Asylum-seeking migrants from Central America who were deported from the U.S walk near the Lerdo Stanton international border bridge in Ciudad Juarez, Mexico, March 30, 2021. (CNS photo/Edgard Garrido, Reuters)
The U.S. Department of Homeland Security announced July 26 it would begin "expedited removal" proceedings, or fast-tracking deportations, of some immigrant families who entered the U.S. illegally and do not qualify for asylum.
On its website, the department said the policy is "a lawful, more accelerated procedure to remove those family units who do not have a basis under U.S. law to be in the United States."
The process would apply to families who can't be turned away under a section of the Public Health Safety Act the Trump administration invoked that is known as Title 42, the statement said.
Title 42 turns away certain immigrants at the border, citing public health measures to contain the coronavirus. It was activated by the Trump administration in March 2020 as COVID-19 infections began to surge in the U.S. — and around the world. President Joe Biden has kept it in place.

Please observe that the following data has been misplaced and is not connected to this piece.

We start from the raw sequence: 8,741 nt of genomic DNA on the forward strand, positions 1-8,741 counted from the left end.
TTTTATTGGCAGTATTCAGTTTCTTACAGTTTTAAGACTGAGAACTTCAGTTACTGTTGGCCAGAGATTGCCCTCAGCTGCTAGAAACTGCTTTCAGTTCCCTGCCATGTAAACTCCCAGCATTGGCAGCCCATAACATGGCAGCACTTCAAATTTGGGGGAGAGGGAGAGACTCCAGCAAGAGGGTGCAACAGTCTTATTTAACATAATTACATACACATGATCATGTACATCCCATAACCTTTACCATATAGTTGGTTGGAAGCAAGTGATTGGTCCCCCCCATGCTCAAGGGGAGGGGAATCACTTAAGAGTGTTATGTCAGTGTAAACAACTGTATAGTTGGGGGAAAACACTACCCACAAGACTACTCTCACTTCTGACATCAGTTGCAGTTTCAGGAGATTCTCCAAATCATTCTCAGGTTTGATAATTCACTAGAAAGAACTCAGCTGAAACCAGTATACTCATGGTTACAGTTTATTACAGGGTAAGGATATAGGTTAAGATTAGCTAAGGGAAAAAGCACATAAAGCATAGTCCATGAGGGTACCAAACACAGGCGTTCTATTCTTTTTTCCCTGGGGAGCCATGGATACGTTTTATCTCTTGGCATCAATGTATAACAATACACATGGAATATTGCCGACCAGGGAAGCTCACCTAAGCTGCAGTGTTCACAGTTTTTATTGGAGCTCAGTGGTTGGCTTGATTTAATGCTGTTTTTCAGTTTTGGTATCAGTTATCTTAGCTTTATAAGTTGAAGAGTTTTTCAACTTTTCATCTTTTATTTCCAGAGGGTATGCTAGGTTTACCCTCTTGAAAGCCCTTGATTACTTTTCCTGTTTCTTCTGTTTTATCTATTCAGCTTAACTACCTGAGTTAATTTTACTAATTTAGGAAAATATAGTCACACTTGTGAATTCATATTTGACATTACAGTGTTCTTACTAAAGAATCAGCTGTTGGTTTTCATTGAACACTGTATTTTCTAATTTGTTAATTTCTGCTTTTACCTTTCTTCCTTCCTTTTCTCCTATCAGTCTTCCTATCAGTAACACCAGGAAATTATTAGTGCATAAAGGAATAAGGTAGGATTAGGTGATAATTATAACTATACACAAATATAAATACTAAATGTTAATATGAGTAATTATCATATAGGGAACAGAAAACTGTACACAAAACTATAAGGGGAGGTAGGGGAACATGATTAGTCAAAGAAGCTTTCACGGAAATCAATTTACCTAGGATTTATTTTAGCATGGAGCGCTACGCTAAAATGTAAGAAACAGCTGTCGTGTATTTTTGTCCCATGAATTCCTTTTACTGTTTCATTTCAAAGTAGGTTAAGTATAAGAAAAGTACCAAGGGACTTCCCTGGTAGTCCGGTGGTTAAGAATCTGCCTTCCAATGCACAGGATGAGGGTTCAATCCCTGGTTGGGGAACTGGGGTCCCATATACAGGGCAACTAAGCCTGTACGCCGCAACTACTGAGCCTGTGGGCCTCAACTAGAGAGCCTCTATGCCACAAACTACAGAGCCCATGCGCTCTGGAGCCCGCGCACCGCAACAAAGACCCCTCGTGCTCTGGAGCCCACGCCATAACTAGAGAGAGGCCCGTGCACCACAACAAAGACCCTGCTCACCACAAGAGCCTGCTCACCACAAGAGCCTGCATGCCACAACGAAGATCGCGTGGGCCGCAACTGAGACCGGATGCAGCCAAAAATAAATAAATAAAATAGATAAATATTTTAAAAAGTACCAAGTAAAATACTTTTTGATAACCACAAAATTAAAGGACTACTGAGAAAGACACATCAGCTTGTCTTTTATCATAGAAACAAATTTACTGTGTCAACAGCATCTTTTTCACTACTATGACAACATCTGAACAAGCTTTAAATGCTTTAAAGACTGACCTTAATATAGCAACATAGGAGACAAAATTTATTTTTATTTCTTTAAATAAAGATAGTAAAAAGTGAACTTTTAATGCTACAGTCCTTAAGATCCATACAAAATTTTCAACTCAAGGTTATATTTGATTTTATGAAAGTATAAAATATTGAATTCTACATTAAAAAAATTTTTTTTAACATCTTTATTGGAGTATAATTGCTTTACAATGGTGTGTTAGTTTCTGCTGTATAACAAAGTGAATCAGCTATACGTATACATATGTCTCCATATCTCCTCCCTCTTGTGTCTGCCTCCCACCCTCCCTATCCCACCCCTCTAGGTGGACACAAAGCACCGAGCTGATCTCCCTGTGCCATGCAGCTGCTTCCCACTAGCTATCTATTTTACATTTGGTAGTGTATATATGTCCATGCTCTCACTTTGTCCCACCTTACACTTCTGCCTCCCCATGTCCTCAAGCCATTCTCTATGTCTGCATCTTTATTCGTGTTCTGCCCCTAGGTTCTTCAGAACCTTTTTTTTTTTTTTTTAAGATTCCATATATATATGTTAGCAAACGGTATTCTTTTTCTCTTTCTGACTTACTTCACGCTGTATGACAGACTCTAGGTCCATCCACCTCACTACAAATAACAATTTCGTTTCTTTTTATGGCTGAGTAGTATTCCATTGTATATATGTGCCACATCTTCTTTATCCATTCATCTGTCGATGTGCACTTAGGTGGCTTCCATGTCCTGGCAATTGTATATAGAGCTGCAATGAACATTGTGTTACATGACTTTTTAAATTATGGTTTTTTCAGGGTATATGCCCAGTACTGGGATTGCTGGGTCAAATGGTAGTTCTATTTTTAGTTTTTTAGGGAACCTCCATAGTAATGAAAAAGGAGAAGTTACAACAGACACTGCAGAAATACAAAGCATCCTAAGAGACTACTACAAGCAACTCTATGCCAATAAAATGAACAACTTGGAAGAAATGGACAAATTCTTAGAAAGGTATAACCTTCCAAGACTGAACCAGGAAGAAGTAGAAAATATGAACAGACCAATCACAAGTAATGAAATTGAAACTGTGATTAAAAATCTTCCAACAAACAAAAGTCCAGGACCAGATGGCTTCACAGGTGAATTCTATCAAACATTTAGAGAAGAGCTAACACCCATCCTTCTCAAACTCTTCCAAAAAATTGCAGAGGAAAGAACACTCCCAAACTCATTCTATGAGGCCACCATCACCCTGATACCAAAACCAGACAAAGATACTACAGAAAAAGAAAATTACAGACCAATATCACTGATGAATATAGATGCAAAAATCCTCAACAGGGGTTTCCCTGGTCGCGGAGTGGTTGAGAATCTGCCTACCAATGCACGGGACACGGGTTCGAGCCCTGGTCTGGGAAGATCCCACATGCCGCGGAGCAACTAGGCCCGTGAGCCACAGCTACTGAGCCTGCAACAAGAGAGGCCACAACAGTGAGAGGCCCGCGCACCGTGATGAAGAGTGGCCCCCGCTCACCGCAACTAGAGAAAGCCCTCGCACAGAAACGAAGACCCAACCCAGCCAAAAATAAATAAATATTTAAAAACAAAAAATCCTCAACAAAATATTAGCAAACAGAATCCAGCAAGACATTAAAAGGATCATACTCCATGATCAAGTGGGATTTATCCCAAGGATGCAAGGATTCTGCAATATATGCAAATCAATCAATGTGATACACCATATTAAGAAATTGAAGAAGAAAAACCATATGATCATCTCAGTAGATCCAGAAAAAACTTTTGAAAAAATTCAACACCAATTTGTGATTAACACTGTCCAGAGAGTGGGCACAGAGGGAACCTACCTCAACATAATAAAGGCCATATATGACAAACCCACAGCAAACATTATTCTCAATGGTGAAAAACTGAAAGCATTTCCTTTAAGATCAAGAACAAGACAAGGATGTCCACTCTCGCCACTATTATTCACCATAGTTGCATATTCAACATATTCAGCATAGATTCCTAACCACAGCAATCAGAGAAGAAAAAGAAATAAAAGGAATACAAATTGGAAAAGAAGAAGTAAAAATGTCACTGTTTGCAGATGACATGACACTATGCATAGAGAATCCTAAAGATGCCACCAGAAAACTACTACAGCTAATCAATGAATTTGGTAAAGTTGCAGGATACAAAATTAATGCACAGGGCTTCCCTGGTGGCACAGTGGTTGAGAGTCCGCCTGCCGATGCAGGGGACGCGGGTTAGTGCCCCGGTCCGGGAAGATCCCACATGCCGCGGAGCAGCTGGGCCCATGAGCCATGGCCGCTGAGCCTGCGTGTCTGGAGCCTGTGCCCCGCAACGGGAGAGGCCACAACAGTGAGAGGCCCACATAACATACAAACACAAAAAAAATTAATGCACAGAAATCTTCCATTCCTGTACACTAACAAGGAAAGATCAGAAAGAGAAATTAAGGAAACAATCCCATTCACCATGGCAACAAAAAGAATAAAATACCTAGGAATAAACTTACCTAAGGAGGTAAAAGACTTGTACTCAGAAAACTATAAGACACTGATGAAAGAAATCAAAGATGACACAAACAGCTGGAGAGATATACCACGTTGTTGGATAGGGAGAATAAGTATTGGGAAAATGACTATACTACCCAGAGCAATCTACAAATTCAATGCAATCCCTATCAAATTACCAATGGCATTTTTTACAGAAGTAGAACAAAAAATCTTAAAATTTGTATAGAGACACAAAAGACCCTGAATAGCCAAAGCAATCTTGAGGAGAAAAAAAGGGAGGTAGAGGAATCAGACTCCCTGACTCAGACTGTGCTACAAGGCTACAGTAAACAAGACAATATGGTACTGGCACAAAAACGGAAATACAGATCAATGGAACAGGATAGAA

But the new implementation of the expedited removal policy the Biden administration will be using seems to focus on rapidly deporting those who don't have valid asylum claims.
The published DHS statement warns that "attempting to cross into the United States between ports of entry, or circumventing inspection at ports of entry, is the wrong way to come to the United States. These acts are dangerous and can carry long-term immigration consequences for individuals who attempt to do so."
Presidents from both main political parties in the U.S. have used the policy in some form since it was created in 1996 by the Clinton administration to expedite deportations of immigrants who "are undocumented or have committed fraud or misrepresentation," the American Immigration Council explained on its website.
Some analysts said the DHS statement signals a move by the Biden administration to begin using deterrence in its immigration approach as the number of immigrants at the U.S.-Mexico border increases and immigration courts face a backlog of more than 1.2 million asylum claims.
The statement said that "the Biden-Harris administration is working to build a safe, orderly and humane immigration system, and the Department of Homeland Security continues to take several steps to improve lawful processing at ports of entry and reforms to strengthen the asylum system."